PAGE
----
Whincup: Pole ‘doesn’t mean anything’ at Bathurst
Jamie Whincup has downplayed the importance of his Bathurst pole position, despite the race’s growing reputation as a 1000km sprint.
Whincup completed a commanding race build-up for he and co-driver Paul Dumbrell by edging out Scott McLaughlin in a thrilling Top 10 Shootout.
CLICK HERE for Speedcafe.com’s Top 10 Shootout report.
Tomorrow’s race looms as a golden opportunity for Whincup to score his fifth Bathurst win and take a stride towards a seventh Supercars Championship title.
His team-mate and title rival Shane van Gisbergen has had a comparatively low-key Bathurst week, with the #97 Holden that he shares with Alex Premat to start from seventh.
The track position advantage could prove significant in the race if Safety Cars trigger double-stacking for those behind their team-mates on the road.
“I don’t want to kill the mood or anything, but in reality it’s a lot of hype,” insisted Whincup after his pole lap.
“It’s all good stuff, but it doesn’t mean anything, tomorrow’s the big day. There’s no points for qualifying on pole.”
Whincup did, however, say that he enjoyed his Shootout lap which included a near-miss with the wall at The Dipper and a brush against the concrete on the exit of Forrest’s Elbow.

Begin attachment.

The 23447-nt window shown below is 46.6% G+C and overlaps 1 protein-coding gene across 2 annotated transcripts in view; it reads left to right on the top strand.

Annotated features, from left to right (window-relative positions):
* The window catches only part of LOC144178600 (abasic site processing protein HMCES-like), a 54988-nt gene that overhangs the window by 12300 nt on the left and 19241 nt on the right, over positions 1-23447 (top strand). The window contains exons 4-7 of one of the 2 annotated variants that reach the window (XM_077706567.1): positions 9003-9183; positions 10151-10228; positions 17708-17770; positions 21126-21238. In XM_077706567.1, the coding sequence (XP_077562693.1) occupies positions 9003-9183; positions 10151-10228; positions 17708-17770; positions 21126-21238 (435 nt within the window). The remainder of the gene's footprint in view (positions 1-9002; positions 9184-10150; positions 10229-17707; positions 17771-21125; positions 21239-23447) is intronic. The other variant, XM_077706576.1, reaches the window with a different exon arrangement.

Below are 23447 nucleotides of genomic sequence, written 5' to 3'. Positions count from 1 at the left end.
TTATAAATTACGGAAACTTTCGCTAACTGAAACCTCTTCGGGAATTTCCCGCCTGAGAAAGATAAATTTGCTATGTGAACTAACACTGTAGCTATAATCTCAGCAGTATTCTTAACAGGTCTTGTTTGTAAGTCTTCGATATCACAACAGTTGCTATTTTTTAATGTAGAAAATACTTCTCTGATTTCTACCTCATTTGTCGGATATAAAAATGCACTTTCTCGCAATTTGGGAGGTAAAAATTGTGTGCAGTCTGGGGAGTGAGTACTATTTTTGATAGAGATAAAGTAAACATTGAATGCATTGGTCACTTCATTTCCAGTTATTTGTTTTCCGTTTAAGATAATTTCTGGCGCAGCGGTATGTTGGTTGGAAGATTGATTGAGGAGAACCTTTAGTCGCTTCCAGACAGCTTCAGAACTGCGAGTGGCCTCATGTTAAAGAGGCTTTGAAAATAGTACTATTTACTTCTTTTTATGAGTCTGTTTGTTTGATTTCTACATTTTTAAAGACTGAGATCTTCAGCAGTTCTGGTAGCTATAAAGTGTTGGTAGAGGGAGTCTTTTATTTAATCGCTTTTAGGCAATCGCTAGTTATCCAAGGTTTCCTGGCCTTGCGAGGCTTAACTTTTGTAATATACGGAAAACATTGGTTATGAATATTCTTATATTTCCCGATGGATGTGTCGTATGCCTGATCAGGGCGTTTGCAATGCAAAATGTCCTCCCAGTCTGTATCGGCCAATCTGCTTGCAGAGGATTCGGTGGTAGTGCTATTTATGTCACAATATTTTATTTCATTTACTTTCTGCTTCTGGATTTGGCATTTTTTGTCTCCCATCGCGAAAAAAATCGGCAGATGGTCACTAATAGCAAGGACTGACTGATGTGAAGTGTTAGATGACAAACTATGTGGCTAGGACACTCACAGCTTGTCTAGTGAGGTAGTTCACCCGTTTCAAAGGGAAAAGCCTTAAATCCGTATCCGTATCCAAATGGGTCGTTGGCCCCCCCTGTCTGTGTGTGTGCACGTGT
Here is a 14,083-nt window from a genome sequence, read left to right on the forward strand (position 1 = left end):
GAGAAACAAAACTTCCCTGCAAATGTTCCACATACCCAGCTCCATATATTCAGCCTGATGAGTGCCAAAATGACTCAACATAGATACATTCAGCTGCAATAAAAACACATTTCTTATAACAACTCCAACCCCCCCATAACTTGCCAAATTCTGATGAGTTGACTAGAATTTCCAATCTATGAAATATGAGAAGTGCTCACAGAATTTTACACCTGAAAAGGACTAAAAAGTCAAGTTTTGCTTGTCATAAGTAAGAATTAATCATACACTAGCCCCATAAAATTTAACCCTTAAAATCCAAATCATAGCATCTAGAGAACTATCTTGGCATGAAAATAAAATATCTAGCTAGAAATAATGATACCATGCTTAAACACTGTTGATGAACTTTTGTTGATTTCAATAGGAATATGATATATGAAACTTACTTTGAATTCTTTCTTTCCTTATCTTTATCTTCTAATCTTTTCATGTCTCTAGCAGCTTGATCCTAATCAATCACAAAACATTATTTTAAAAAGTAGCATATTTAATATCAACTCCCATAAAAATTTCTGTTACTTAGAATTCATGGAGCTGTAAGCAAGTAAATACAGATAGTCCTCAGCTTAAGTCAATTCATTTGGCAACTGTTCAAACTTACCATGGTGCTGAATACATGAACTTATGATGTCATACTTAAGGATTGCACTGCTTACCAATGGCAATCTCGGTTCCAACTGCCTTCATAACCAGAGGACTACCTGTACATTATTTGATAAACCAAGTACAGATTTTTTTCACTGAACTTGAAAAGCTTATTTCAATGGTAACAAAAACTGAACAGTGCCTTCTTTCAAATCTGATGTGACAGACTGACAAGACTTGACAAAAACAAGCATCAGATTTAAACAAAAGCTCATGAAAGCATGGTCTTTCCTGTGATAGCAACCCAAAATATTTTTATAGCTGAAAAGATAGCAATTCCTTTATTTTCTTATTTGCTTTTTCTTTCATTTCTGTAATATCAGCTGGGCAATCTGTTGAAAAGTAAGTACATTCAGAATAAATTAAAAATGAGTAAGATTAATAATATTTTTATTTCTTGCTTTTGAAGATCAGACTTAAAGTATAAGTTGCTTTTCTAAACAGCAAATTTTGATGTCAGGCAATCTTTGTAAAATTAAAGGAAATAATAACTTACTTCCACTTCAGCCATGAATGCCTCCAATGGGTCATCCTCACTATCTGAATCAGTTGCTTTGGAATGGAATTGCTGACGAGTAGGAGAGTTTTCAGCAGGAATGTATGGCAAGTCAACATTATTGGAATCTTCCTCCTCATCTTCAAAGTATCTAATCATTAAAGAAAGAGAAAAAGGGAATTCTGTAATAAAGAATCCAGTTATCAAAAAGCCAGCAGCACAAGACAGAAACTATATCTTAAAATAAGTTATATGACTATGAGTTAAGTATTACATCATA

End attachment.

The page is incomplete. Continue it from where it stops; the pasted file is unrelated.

“The car was very good,” he said.
“I turned into Turn 1 and it gave me massive feedback of ‘we’re on here,’ so I just talked myself into it.
“Going up Mountain Straight I thought I’d have a crack over the top and the car did everything I needed it to.
“It was a little bit slow up and down the hill but certainly good over the top.”
Dumbrell’s preparations for Sunday meanwhile included winning today’s 250km Dunlop Series race for the third consecutive year.
The 34-year-old is searching for his second Bathurst 1000 victory after a series of near-misses for the duo in the last three years.
“It’s been a pretty good week so far,” said Dumbrell.
“We’ve sort of chased the car up and back a few times, (but) it’s been pretty good throughout the whole week.
“So much can change in the race tomorrow, we’ve got to make sure we have a good car for the last half of the race, or the last quarter of the race, versus the first half.
“We can’t win the race in the first hour, or two hours, we can certainly lose it, so we’ve got to make sure we focus on the end game.”
The traditional 20 minute warm-up session will take place from 0805 tomorrow ahead of the race start at 1110.